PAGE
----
The Call Of The Wind Essay

2924 words - 12 pages

The Call of the Wild is a book that follows a dog named Buck throughout his journey from the soft and civilized world to the harsh Alaskan tundra. There are several events throughout the story which that illustrate Buck’s gradual decline from a civilized state of mind to a savage and primal mode of thinking (though Jack London seems to believe that the civilized state of mind is a decline from the primal state of mind ). Jack London makes the implication that Buck is a wild dog, but I would argue against that claim. I would argue that each step Buck takes towards a more wild state of existence, as described by London, is a product of men and that the wild creature known as Buck is but an artificial creation—a construction of men. You see, Buck was forged by the actions of men, be they cruel or kind. The fiery sting of the whip and the thunderous plow of the “club” coupled with the heavy chains of bondage are the true crafters of Buck’s personality traits (London Ch. 1 ). Nearly every aspect of Buck’s life is shaped by humans in one way or another. Eventually, Buck would learn to be as cruel as the humans that torment him, as cunning a thief as that the scoundrel Manuel, and as great a breaker of dogs as was the man with the red sweater who first introduced Buck to the “law of club and fang” (London Ch. 2). I would further argue that Buck is so lethal a creature—a destroyer of those that challenge him—and so capable of surviving in the Alaskan wasteland not because he has mastered the ways of the wild, but because he has mastered the ways of men.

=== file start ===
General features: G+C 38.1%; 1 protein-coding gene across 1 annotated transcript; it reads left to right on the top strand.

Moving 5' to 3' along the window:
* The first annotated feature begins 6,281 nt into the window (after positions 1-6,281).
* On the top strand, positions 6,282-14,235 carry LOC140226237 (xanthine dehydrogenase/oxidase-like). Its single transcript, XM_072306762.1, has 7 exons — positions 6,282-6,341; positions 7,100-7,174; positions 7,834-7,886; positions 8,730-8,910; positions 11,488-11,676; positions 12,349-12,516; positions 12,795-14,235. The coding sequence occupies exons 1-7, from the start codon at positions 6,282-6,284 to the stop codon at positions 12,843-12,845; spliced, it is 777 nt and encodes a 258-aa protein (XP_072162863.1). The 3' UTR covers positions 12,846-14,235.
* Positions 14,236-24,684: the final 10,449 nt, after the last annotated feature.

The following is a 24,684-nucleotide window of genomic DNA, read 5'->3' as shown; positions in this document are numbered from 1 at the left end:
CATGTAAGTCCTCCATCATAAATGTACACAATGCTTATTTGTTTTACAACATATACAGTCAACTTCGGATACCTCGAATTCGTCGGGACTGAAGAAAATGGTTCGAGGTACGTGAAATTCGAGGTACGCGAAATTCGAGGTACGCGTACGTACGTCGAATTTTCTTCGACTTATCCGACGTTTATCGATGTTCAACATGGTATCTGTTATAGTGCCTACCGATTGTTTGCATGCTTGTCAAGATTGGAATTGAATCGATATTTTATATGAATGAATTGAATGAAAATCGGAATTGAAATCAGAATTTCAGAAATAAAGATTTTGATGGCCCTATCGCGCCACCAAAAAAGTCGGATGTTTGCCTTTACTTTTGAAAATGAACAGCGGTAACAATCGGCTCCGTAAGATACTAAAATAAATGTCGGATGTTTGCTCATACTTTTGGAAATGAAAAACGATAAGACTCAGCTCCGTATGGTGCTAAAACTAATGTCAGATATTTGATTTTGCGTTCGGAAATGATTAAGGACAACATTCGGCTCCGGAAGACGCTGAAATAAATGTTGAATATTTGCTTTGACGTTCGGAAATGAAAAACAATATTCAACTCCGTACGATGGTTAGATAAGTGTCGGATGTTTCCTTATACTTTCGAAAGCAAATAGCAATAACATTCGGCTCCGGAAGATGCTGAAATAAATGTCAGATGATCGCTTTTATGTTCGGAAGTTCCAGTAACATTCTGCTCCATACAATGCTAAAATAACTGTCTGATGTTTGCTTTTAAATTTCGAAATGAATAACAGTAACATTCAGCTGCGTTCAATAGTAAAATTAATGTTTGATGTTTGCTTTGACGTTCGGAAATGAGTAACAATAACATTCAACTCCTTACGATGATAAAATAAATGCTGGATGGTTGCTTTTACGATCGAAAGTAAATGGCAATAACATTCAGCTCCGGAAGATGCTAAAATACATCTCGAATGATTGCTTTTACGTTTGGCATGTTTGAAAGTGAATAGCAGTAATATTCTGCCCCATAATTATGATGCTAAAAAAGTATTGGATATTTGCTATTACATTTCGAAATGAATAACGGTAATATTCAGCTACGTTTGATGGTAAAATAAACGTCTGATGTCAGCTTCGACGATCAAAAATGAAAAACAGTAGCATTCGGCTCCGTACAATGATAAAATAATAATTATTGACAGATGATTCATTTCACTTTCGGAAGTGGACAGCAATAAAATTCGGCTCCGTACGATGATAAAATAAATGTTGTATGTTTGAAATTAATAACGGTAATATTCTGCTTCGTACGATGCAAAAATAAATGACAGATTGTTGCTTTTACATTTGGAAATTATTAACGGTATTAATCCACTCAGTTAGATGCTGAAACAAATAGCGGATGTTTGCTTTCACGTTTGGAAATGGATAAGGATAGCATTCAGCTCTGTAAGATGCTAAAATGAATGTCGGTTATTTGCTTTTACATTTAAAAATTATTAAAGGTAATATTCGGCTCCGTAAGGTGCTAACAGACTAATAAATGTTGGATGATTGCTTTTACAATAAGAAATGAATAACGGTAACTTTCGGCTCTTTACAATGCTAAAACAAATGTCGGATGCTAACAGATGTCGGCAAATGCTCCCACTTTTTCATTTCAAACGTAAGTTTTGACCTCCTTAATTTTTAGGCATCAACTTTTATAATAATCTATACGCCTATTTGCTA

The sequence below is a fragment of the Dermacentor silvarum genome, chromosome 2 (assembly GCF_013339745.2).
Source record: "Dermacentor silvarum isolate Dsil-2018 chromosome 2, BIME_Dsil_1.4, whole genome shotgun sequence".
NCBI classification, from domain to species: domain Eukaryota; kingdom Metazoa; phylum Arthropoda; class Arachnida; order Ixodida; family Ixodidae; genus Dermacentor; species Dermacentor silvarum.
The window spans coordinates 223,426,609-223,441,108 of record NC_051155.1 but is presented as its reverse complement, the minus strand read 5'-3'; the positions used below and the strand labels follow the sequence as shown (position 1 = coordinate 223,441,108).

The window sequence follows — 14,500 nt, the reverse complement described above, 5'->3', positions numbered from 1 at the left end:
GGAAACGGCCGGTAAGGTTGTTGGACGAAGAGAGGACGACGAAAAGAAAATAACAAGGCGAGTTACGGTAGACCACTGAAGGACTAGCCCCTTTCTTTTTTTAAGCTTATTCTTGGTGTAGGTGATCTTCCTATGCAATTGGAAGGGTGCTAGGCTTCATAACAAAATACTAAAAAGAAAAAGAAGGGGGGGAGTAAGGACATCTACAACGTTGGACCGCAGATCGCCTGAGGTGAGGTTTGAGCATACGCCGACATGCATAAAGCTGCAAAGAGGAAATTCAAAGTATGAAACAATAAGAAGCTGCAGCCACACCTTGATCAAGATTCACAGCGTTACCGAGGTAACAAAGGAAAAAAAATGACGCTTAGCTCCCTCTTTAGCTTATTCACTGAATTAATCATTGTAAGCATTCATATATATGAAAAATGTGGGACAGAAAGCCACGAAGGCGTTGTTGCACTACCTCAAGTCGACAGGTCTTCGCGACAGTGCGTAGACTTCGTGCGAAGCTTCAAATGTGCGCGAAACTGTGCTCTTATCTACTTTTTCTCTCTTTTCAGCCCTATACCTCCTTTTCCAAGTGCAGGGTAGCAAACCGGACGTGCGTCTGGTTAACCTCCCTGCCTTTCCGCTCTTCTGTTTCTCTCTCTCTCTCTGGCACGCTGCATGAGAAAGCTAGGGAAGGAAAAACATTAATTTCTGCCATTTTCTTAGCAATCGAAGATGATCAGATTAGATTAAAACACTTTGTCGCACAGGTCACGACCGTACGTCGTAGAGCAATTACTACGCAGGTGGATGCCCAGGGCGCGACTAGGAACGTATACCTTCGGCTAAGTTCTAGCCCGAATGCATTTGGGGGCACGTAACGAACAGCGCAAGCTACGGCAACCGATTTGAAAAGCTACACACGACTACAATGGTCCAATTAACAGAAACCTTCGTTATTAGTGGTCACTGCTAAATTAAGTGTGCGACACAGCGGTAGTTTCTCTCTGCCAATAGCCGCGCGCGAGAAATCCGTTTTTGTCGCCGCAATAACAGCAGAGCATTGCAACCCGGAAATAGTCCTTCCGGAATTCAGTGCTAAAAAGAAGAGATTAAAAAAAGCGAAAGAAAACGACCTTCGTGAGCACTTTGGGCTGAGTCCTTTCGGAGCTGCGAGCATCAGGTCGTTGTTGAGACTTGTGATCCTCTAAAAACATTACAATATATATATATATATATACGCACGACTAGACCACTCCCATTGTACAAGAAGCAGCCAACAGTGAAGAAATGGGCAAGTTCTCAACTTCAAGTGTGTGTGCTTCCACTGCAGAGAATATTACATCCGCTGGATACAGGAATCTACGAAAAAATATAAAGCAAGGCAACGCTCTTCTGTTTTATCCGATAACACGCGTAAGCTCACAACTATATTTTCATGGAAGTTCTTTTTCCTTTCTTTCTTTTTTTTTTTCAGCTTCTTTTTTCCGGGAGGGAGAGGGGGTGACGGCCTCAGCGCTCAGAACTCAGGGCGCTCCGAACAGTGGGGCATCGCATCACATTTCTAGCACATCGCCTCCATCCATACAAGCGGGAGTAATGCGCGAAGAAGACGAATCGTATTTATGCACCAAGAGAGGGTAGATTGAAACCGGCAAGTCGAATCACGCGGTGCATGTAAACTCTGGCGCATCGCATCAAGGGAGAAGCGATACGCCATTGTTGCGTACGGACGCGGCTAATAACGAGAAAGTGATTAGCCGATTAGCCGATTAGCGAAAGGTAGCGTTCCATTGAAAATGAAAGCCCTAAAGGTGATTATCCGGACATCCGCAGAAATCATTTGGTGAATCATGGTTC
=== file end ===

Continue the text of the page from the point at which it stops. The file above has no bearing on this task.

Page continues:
In the beginning, London describes a looming danger to Buck, a reality that would eventually break down the noble Buck and reshape him into a more volatile, cunning, and respected creature of the Alaskan tundra. “Men, groping in the Arctic darkness, had found a yellow metal” and that metal, though seemingly an aspect of another world, would perhaps be the factor most significant to Buck’s life (London 9). For that far away metal, a source of economic prosperity for some and a source of grief for others, Buck being associated with the latter, would eventually be the reason Buck should arrive in Alaska to begin with. Just as the supply of gold should increase, so should the supply of dogs increase, and that is the beginning of Buck’s journey: a demand for “heavy dogs with strong muscles with which to toil” (London 9 ). This situation of men, an economic factor to be sure, would eventually influence the outcome, character, and life of Buck. Perhaps Mark Seltzer says it better than I when he states “The twin principles of gold and the machine are the economic principles that put bodies in motion across the landscape of the great white male north” (qtd. in Bruni 28 ). This is an important observation because it is the beginning of Buck, the factor which determines all things to come. Without these factors, Manuel would never have been compelled to steal Buck, and Buck would never have found himself in...

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